In this miniature essay on hard work, I’m going to ruminate a bit on the concept of hard work – where it comes from, why we value it so much, and how valuable it really is. I hope this essay is of value to any hard working person or hard working student out there as a way to open up a conversation about a topic that seemingly goes unchallenged or undiscussed.

Where Does Hard Work Come From

As I’ll discuss more in the next section on “work ethic,” in general we associate the concept of working hard (especially for its own sake) to the Protestant work ethic. Work, through this worldview, became a good, or an end, in itself. The actual outcome of the work didn’t matter so much as the work itself, and what that work said about the person who was doing it. So began our own beliefs in the value of hardwork, values which still affect much of our thinking on the topic today.

But Hard Work Pays Off…Right?

We extol the virtues of the ‘hard working’ employee or business owner, and this label of ‘hard working’ is almost a badge of honor for many people. How many hours you put in a week, or how rarely you take a vacation, is something to be proud of for many people, as it’s a sign of their ‘productivity’ and ‘ambition’ (or so they think).

Much of the time, this love of hard work is harmless or even beneficial, as it’s the foundation of much of the society, culture, and economy we enjoy. Unfortunately, some times this respect for hard work just goes too far. In fact, there are cases of super hard working people actually working themselves to death. This takes the saying of “hard work and no play makes Jack a dull boy” into “hard work and no play makes Jack a dead boy.”

Thus, we need to put some skepticism forward here. Given the religious and cultural origins of the concept of ‘hard work,’ and given the dubious benefits associated with working hard for its own sake, we need to question the concept. Is it really true that ‘hard work’ is what we should all aspire to? What’s the limit? Is working yourself to death something to be proud of? What about happiness in this life?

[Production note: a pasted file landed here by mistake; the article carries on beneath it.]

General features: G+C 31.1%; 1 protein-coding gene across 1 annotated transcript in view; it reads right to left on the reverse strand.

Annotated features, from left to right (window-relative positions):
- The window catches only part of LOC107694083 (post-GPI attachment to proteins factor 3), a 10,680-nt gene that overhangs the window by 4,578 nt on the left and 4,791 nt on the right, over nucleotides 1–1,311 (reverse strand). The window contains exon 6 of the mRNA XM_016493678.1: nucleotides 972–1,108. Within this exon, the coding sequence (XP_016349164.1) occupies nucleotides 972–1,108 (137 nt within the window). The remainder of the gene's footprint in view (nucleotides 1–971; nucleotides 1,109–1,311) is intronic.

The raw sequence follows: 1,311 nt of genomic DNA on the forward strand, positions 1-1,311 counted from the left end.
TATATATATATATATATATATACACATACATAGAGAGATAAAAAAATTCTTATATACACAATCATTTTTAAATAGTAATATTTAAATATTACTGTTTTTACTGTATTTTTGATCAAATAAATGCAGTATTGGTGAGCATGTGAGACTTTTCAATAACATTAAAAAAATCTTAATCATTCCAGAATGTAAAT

Of course, hardwork is definitely important, and it’s critical to success in almost any fear of endeavor, but we can’t make hard work an end in itself. This is what we’ve been doing for the past few centuries, all starting with the Protestant work ethic. We have to remember that hard work is a means towards an end, and it’s that end that we must keep in sight at all times.

This whole question is made more complicated by the observation that hard work in itself is not sufficient for success. There are plenty of hardworking men and women out there who are busting their butts but finding little to no reward that’s commensurate for their efforts. Thus, there are other factors surely involved, such as luck, what kind of work is being done, and other factors that may lie out of the person’s control. Thus, sometimes we can’t even evaluate the worth of hard work by its material or life outcomes. If we don’t meet our goals despite all the hard work, does that mean the hard work was pointless?

Now, to the crux of the question: So when is hard work good, and when is hard work ‘less good’? When is hard work constructive, and when is it destructive? I believe the answer is this: hard work has to be meaningful, both on a small scale (what kind of work are you doing and what kind of value does it provide) and in the longer term (towards what long term goal is this hard work aiming for?).

So What is Meaningful Hard Work, Then?

Still, this isn’t to say that hard work that you “don’t want to do” is meaningless. And it’s also not to say that you have to be constantly working either. Sometimes it’s good to be “hardly working” instead of hard working, as we do need to take rests and recuperate in order to achieve maximum efficiency. But the key, again, is to make sure that we don’t make putting in long hours and lots of effort as an end in itself. We put in that time and that energy because we are working towards something, not simply working.

The key part to hard work’s meaning is the conjunction of “hard work and dedication.” In the final analysis, truly valuable hard work is all about dedicating yourself to some end goal that the hard work is in service of. It’s pointing yourself towards some meaningful goal – and that, in the end, is what makes hard work meaningful. We barely notice that we are hard at work when we are in flow, when we are fully engaged in something that we believe in and value. This is the key to happiness in many ways, given that so many people feel and experience only misery in their work lives.

Put it this way – picking up a heavy rock, carrying it up a hill, and then rolling it back down to repeat the process 100 times in a day – that’s surely unbelieveably “hard work” in the sense of energy and effort expenditure. But in what sense is it meaningful? How could we say that this hard work would be the ‘key to success’ in any way? And yet we do something similar in much of our lives. We are ‘working hard’ but in reality performing no work at all, because the work is busy work, or it’s pointless, or its needlessly inefficient, or something of that sort.

The Value of Hard Work